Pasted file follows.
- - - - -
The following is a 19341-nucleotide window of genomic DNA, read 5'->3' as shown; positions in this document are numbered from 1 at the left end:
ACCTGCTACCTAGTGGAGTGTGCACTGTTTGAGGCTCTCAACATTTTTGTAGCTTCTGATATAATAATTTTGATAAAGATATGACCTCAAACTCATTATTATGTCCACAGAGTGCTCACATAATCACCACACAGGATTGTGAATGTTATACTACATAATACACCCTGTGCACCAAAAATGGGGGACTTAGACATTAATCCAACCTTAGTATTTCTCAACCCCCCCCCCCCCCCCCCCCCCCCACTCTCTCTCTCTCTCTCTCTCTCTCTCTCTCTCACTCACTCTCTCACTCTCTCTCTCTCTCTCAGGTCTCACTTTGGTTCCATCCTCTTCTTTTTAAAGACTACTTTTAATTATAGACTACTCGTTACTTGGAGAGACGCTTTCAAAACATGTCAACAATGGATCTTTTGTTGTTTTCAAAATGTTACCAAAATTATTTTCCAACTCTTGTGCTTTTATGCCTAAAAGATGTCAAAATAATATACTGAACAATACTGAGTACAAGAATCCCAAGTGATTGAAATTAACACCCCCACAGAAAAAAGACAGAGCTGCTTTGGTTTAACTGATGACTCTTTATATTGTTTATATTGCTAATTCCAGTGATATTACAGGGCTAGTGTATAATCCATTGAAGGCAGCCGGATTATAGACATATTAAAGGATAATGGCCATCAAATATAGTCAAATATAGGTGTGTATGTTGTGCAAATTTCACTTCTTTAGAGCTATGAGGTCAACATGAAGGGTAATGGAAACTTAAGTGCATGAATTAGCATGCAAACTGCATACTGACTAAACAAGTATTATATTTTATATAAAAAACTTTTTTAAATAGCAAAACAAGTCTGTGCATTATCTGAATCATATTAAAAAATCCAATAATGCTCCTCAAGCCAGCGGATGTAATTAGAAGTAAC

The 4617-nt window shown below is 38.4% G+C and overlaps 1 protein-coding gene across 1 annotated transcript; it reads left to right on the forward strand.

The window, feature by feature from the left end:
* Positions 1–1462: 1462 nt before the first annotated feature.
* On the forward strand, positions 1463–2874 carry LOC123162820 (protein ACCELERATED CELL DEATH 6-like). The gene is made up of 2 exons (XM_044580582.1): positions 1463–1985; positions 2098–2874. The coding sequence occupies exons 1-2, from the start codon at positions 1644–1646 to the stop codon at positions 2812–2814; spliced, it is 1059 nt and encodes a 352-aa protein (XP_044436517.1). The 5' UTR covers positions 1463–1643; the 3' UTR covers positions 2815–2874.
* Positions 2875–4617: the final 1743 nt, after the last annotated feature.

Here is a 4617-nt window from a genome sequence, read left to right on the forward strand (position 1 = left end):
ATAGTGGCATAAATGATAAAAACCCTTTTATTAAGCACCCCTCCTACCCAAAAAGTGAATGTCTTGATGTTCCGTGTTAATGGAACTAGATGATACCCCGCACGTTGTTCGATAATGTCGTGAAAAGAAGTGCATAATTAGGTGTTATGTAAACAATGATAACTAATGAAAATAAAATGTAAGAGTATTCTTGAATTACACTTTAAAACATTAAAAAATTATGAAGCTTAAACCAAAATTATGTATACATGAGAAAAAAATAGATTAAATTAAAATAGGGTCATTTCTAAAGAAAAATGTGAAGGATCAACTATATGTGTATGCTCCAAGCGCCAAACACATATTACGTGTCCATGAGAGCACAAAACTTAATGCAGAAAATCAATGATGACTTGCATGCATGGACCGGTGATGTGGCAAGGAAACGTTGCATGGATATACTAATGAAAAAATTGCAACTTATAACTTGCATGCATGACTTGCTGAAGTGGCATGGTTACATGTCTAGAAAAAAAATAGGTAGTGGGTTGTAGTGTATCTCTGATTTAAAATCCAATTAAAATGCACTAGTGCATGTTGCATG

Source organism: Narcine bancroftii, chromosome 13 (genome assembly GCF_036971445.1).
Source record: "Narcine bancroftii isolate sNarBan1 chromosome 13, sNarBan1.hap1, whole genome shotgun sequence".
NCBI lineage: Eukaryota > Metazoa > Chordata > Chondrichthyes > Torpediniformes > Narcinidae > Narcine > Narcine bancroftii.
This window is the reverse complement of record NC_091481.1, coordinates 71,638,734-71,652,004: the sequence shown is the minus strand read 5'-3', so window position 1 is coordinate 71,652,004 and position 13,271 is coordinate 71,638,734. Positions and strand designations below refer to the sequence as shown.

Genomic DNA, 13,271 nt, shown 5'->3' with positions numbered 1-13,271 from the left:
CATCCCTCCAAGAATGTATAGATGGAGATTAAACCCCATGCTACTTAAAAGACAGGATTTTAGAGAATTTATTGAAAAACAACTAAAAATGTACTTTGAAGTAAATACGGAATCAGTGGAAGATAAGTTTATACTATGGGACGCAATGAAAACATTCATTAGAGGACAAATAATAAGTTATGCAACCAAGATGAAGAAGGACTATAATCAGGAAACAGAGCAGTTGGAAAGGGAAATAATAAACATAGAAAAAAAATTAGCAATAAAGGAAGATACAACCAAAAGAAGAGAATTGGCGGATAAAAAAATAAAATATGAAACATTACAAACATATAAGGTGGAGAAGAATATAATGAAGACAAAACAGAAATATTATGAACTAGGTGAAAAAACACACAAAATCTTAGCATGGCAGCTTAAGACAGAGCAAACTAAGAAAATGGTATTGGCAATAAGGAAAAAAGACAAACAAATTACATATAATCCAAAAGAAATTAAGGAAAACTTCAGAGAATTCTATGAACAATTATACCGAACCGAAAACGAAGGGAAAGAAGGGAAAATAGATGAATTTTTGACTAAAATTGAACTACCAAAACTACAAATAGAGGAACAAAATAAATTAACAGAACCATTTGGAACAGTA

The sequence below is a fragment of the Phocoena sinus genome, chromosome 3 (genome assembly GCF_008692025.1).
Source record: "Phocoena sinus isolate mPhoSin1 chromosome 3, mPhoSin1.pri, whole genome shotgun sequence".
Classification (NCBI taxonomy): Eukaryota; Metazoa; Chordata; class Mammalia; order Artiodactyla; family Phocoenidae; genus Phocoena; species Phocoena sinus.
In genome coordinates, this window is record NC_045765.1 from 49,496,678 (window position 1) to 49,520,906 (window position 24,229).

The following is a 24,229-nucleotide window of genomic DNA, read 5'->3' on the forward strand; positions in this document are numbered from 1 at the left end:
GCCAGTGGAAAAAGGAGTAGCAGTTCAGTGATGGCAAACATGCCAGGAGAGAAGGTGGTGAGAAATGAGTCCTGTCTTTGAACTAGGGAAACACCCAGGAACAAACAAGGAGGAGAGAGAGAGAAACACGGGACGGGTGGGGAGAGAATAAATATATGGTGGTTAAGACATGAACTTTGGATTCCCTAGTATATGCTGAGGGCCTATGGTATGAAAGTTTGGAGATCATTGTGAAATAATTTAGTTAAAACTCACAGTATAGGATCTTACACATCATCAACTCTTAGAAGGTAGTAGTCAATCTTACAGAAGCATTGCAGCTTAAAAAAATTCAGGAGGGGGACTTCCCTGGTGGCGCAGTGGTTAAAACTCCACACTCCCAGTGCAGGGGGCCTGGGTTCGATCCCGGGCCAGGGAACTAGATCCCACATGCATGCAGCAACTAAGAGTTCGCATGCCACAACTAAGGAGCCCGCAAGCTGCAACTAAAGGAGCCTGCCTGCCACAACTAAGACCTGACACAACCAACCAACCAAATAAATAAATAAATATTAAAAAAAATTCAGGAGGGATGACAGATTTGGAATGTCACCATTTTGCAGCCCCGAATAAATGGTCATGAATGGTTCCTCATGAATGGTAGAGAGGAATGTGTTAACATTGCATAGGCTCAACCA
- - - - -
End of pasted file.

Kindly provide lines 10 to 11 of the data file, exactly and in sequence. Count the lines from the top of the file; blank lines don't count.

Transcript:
Source organism: Narcine bancroftii, chromosome 13 (genome assembly GCF_036971445.1).
Source record: "Narcine bancroftii isolate sNarBan1 chromosome 13, sNarBan1.hap1, whole genome shotgun sequence".